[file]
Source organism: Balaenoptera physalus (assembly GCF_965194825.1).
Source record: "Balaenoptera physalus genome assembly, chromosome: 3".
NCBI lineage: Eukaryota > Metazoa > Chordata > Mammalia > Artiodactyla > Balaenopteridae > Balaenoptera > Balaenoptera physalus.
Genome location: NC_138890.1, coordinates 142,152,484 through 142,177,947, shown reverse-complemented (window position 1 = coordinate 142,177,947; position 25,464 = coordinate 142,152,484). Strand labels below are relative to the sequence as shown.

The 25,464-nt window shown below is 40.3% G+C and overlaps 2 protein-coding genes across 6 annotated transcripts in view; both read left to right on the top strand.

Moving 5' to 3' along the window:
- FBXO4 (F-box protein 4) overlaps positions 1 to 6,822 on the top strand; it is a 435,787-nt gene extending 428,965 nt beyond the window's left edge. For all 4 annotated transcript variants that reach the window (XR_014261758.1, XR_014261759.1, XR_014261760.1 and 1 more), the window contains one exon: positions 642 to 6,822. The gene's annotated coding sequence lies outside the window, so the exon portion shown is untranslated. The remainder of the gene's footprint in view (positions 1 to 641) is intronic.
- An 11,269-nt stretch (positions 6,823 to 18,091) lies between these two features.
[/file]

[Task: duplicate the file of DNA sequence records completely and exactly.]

Source organism: Balaenoptera physalus (assembly GCF_965194825.1).
Source record: "Balaenoptera physalus genome assembly, chromosome: 3".
NCBI lineage: Eukaryota > Metazoa > Chordata > Mammalia > Artiodactyla > Balaenopteridae > Balaenoptera > Balaenoptera physalus.
Genome location: NC_138890.1, coordinates 142,152,484 through 142,177,947, shown reverse-complemented (window position 1 = coordinate 142,177,947; position 25,464 = coordinate 142,152,484). Strand labels below are relative to the sequence as shown.

The 25,464-nt window shown below is 40.3% G+C and overlaps 2 protein-coding genes across 6 annotated transcripts in view; both read left to right on the top strand.

Moving 5' to 3' along the window:
- FBXO4 (F-box protein 4) overlaps positions 1 to 6,822 on the top strand; it is a 435,787-nt gene extending 428,965 nt beyond the window's left edge. For all 4 annotated transcript variants that reach the window (XR_014261758.1, XR_014261759.1, XR_014261760.1 and 1 more), the window contains one exon: positions 642 to 6,822. The gene's annotated coding sequence lies outside the window, so the exon portion shown is untranslated. The remainder of the gene's footprint in view (positions 1 to 641) is intronic.
- An 11,269-nt stretch (positions 6,823 to 18,091) lies between these two features.